To talk about Artist Series in 2010, we have to talk about Old Vines Cabernet in 2010. What you need to know about 2010 Woodward Canyon Old Vines Cabernet Sauvignon:

It doesn’t exist.

With the cooler vintage, Rick Small and Kevin Mott decided not to bottle Old Vines, instead rolling all those barrels (which normally wind up with an $89 tag) into the Artist Series program. What that means: this year’s Artist is chock full of old-vine Champoux Vineyard fruit (Champoux is 55% of the blend) and old-vine Sagemoor fruit (17%). The remainder mostly comes from Woodward’s Estate site in the Walla Walla Valley. It’s an especially poignant bottle, because very little Champoux fruit was harvested in 2011 due to frost damage, so this will be the last chance to taste any serious Woodward Canyon work with Champoux fruit until the release of the 2012s.

For me, this bottle is a total killer; a return to form for one of Washington’s foremost labels after alcohol levels had swung up significantly in recent years. This one clocks in at 14.1% alcohol, and opens with classic old Champoux aromas: a huge whack of graphite minerality, mixed with blackcurrant fruit and black brewed coffee. It smells like Champoux, and it drinks like some of those Old Vines bottles from the middle of last decade (2006, 07) that sent many of us swooning. There is an undeniable core of earth and mineral, soil and graphite, encircled by deep black fruit (cassis, blackberry). The texture is seamless and picks up steam, with a plump mid-palate rolling into an espressoey-tannin finish, with big Cabernet chew.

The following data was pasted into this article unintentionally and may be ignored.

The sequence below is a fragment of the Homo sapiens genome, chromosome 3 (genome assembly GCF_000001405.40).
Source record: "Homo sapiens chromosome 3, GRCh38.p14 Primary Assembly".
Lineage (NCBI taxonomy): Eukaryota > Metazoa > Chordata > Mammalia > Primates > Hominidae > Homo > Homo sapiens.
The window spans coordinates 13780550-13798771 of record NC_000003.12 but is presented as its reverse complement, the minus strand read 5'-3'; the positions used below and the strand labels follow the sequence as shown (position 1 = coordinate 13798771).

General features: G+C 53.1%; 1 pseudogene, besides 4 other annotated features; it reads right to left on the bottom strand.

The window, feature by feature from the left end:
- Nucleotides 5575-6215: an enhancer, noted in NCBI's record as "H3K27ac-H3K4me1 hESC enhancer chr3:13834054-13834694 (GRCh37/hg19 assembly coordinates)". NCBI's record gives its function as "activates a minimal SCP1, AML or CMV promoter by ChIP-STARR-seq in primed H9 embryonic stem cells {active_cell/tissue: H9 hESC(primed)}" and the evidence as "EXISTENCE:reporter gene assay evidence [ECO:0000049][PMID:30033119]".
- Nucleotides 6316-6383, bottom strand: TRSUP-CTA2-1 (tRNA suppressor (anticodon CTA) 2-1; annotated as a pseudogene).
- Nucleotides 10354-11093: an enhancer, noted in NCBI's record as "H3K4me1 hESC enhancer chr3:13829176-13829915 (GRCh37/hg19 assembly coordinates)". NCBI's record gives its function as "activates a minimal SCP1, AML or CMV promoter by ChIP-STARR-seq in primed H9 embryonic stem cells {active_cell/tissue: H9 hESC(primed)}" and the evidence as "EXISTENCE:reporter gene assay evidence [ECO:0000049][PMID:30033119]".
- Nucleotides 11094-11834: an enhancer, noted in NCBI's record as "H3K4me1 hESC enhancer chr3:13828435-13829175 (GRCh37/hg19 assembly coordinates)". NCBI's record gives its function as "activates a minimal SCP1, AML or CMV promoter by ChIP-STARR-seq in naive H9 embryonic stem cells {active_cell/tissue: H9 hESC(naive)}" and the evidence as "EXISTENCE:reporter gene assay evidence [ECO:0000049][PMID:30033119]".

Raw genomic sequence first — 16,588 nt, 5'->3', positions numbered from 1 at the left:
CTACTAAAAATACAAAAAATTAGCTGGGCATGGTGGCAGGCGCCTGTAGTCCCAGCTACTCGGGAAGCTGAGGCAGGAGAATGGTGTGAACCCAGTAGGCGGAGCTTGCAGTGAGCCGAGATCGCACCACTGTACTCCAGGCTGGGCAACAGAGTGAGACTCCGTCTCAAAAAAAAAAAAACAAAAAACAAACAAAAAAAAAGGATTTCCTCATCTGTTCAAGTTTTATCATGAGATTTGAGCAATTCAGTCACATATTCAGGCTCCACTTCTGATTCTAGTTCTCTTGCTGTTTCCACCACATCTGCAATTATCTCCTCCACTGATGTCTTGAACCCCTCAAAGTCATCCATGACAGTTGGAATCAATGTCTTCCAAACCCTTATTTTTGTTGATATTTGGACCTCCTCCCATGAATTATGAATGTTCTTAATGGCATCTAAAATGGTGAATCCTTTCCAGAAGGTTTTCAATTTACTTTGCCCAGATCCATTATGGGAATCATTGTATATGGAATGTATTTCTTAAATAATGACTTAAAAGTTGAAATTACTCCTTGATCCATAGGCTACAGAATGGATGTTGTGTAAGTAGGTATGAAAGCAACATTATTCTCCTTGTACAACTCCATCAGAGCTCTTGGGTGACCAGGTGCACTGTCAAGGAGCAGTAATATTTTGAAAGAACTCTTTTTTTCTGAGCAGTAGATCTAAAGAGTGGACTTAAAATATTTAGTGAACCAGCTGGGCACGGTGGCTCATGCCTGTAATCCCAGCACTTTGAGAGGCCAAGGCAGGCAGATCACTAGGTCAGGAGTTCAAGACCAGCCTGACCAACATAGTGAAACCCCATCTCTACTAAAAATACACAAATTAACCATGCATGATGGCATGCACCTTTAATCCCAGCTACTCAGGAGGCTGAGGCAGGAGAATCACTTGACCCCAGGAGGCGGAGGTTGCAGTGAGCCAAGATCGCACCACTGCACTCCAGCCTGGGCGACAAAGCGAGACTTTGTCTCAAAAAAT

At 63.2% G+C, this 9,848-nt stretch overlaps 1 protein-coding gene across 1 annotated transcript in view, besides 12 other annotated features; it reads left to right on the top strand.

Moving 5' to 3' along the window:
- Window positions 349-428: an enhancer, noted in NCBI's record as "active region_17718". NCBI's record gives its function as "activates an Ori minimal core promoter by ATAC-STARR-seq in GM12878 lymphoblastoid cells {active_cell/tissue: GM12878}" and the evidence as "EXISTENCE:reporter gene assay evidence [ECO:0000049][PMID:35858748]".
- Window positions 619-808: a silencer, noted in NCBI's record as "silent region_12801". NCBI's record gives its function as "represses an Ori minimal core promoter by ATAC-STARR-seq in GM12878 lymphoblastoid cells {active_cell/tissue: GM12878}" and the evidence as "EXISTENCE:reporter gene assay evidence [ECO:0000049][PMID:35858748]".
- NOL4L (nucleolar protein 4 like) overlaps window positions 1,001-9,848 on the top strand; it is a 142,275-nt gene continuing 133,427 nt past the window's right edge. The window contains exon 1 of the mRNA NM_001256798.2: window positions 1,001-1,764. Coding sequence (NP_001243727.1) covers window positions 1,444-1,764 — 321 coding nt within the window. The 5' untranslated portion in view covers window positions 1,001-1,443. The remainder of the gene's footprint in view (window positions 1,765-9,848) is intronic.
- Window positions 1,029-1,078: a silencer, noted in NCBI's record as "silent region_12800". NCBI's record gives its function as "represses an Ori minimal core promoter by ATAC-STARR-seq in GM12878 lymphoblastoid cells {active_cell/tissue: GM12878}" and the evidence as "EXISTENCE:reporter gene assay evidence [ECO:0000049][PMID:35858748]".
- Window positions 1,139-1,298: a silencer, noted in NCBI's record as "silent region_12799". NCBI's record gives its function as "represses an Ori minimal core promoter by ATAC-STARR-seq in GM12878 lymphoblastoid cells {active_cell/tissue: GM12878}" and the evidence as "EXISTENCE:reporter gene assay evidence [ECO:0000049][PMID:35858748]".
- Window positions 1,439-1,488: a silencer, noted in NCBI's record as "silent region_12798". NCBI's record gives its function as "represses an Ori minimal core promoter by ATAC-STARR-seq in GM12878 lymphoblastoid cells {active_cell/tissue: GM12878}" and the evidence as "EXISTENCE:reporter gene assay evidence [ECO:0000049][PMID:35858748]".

When Woodward Canyon is on with Cabernet, they’re *really* on. This is one of those bottles that could be slipped into a blind Napa tasting, or a blind Bordeaux tasting; it’s a total bridge wine between old world and new; a balanced, black-hearted beauty.

Only one review so far, but I have to think more praise won’t be far behind:

Review of Washington Wines (Rand Sealey): “($50); [REVIEW TEXT WITHHELD]. 19/20pts.”

First come first served up to 12 bottles, and the wine should arrive at the warehouse in about a week, at which point it will be ready for pickup or shipping during the next temperature-appropriate shipping window.

2010 Famille Perrin Vinsobres Les Cornuds

June 27, 2013

Hello friends. Usually the pattern is: by the time Wine Spectator rolls out their Top 100 list in early December, the wines on the list are already sold out.

Today we have a rare exception, where we have access to one of their wines six months after the fact, and better yet, at a decent tariff (this began its life with a $24 tag):

Wine Spectator (James Molesworth): “[REVIEW TEXT WITHHELD]. 91pts.” [Note: #58 on Wine Spectator’s Top 100 Wines of 2012.]